Above, Joe is shown checking signal parameters on an instrument called a waveform monitor. This row of equipment racks holds the switching and electronic support gear for the station. It is sometimes referred to as the tech core. The camera control units for each of the 3 studio cameras is in the foreground. The person adjusting the cameras, called a Video Control Operator, uses the two precision color monitors in the racks to the left of Joe to visually access the picture quality and adjust the cameras as necessary.
The photos above show the studio in the full production mode. It typically took around
7 people to staff a production. This included a director, camera operators, audio
technician, video operator plus other non-
Video & Audio Control Rooms
Studio equipment selection and ordering began in late 1977. Cameras, video tape recorders,
production switcher and other equipment arrived in February, 1978. Up to now, the
KCYFC program Christ Unlimited was produced at the CBS affiliate in Kansas City,
Technical Center & Master Control
Tony Stevens is operating the Neotek audio console. To his left a cartridge tape
player is shown on top of a cabinet. This device played tapes similar to the old
Andrew Bales is seated behind the Vital video production switcher. Note the monitors in front of him. There is a monitor for each camera and tape machine. In this photo Andrew is the Director/Technical Director and selects what camera or tape machine goes on the air or gets recorded onto videotape. He also has control of graphics and other imaging devices to his left. He directs the camera and crew on what to do using his headset.
Shown above: David Lewis, Al Metsker and Ronnie Metsker are reviewing the drawings for the new studio addition
Joe Snelson shares a story that happened not long after excavation began for the
basement offices of the new studio edition. Around early September, 1977 excavation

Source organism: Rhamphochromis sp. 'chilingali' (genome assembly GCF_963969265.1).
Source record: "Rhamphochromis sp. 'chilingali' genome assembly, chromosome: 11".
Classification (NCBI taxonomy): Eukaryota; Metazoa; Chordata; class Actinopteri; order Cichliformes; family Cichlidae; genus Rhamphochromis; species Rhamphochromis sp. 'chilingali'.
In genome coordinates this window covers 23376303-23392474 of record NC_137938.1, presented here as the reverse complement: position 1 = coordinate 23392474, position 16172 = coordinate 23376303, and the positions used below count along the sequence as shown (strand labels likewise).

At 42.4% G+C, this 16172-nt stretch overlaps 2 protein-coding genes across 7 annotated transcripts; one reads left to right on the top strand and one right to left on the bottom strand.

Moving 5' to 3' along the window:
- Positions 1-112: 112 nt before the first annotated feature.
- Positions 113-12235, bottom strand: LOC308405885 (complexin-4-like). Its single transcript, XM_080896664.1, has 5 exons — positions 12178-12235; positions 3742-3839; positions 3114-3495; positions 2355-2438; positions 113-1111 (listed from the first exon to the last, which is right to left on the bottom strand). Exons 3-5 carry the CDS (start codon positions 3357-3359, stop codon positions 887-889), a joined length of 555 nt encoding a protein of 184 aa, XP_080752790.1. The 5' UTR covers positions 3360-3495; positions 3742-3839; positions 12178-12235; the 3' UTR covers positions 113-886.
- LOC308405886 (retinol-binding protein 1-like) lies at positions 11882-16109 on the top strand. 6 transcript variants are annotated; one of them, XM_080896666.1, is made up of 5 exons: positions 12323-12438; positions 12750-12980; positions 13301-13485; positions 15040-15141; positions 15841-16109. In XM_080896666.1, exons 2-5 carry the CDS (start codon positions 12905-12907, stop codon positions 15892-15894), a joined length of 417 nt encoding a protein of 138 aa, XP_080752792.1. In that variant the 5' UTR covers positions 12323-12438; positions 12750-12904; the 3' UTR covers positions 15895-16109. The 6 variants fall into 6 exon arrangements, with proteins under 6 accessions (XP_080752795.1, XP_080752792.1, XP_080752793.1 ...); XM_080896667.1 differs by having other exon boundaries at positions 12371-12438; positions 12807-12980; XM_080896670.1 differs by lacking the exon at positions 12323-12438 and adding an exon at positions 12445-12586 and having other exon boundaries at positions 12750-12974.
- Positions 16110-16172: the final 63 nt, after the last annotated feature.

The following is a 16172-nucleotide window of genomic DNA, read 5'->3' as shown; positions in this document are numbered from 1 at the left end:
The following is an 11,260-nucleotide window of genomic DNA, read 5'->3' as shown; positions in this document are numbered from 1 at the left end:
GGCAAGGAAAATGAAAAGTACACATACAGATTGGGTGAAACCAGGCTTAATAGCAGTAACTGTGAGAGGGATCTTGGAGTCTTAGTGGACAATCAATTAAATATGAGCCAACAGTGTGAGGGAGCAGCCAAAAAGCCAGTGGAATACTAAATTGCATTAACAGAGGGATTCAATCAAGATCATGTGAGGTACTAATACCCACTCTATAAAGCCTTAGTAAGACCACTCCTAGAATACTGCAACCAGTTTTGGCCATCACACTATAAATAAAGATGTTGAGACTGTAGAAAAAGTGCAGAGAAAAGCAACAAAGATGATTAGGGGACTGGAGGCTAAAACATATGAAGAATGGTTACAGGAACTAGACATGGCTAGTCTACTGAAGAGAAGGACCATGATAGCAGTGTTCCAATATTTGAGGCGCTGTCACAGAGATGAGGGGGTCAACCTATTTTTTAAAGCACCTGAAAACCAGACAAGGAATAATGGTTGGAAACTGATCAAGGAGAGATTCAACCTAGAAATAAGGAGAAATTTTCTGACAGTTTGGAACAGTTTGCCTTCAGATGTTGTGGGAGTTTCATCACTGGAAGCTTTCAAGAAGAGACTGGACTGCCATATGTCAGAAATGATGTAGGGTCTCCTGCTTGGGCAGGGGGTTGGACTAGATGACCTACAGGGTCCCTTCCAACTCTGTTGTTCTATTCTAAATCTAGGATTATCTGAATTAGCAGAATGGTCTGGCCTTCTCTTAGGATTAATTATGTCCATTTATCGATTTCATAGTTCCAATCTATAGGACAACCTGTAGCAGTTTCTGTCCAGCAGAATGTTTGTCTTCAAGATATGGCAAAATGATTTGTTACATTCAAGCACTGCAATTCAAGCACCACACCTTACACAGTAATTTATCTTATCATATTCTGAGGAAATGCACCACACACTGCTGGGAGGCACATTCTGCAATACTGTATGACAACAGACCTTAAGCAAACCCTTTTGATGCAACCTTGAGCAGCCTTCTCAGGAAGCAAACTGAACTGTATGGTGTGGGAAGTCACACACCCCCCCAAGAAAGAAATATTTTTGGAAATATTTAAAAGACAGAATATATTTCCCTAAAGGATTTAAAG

had started for the basement area directly in front of the existing office complex.
A hole of about 10 feet deep had been dug for the new basement offices. On September
12 late afternoon I was getting ready to head home. I was talking to some people
in the KCYFC parking lot, one of whom would be my future wife. I noticed a storm
was brewing and said goodbye as I wanted get home before it cut loose. Within about
30 minutes it indeed did cut loose. I am referring to the infamous 1977 Brush Creek
Flood. As we entered the weekend I was driving by KCYFC headquarters and noticed
the front was all lit up. I wondered what was going on. When I looked closer I saw
that the entire front of the office building was gone! It had collapsed into the
hole that was dug due to the extreme rain we had that week. It had saturated the
ground and the building footings had given way. I parked my car and went inside.
We were in a damage control mode, literally. We grabbed lumber to put up temporary
shoring to keep the roof from collapsing. What we did worked. A temporary plywood
building front was constructed and held us over until the new addition was completed.
There were some close calls during construction as we would experience occasional
A lot of maneuvering took place but we finally got it on the landing. Next was to
get the patch bay in place. We placed the patch bay on 1-